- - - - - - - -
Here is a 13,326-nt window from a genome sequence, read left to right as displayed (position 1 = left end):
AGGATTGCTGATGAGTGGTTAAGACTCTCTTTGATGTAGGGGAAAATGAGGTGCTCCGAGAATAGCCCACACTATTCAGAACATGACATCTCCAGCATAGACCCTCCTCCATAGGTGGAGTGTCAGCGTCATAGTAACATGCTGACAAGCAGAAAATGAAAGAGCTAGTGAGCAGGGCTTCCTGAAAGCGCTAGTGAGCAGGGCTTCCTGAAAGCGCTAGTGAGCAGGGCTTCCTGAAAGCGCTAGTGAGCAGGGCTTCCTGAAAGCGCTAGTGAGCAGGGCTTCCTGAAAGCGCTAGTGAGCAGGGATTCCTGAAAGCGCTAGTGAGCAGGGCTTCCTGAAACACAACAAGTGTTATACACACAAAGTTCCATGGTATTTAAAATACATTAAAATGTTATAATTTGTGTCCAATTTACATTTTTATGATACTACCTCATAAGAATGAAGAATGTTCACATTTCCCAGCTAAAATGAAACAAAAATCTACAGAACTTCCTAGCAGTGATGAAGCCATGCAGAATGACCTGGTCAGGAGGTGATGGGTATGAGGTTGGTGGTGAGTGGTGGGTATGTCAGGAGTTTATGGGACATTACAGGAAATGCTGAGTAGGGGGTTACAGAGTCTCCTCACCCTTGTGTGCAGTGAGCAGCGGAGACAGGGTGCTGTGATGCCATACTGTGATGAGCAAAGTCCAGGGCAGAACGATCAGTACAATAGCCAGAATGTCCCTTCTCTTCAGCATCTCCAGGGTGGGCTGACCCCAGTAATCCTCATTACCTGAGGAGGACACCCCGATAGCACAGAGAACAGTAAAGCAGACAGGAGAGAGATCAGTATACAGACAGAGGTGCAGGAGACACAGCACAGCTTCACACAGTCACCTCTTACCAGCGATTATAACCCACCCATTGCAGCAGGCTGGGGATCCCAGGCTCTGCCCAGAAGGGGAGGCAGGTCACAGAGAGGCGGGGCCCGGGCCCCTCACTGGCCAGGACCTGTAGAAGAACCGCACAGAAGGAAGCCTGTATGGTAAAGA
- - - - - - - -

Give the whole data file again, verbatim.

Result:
Here is a 13,326-nt window from a genome sequence, read left to right as displayed (position 1 = left end):
AGGATTGCTGATGAGTGGTTAAGACTCTCTTTGATGTAGGGGAAAATGAGGTGCTCCGAGAATAGCCCACACTATTCAGAACATGACATCTCCAGCATAGACCCTCCTCCATAGGTGGAGTGTCAGCGTCATAGTAACATGCTGACAAGCAGAAAATGAAAGAGCTAGTGAGCAGGGCTTCCTGAAAGCGCTAGTGAGCAGGGCTTCCTGAAAGCGCTAGTGAGCAGGGCTTCCTGAAAGCGCTAGTGAGCAGGGCTTCCTGAAAGCGCTAGTGAGCAGGGCTTCCTGAAAGCGCTAGTGAGCAGGGATTCCTGAAAGCGCTAGTGAGCAGGGCTTCCTGAAACACAACAAGTGTTATACACACAAAGTTCCATGGTATTTAAAATACATTAAAATGTTATAATTTGTGTCCAATTTACATTTTTATGATACTACCTCATAAGAATGAAGAATGTTCACATTTCCCAGCTAAAATGAAACAAAAATCTACAGAACTTCCTAGCAGTGATGAAGCCATGCAGAATGACCTGGTCAGGAGGTGATGGGTATGAGGTTGGTGGTGAGTGGTGGGTATGTCAGGAGTTTATGGGACATTACAGGAAATGCTGAGTAGGGGGTTACAGAGTCTCCTCACCCTTGTGTGCAGTGAGCAGCGGAGACAGGGTGCTGTGATGCCATACTGTGATGAGCAAAGTCCAGGGCAGAACGATCAGTACAATAGCCAGAATGTCCCTTCTCTTCAGCATCTCCAGGGTGGGCTGACCCCAGTAATCCTCATTACCTGAGGAGGACACCCCGATAGCACAGAGAACAGTAAAGCAGACAGGAGAGAGATCAGTATACAGACAGAGGTGCAGGAGACACAGCACAGCTTCACACAGTCACCTCTTACCAGCGATTATAACCCACCCATTGCAGCAGGCTGGGGATCCCAGGCTCTGCCCAGAAGGGGAGGCAGGTCACAGAGAGGCGGGGCCCGGGCCCCTCACTGGCCAGGACCTGTAGAAGAACCGCACAGAAGGAAGCCTGTATGGTAAAGA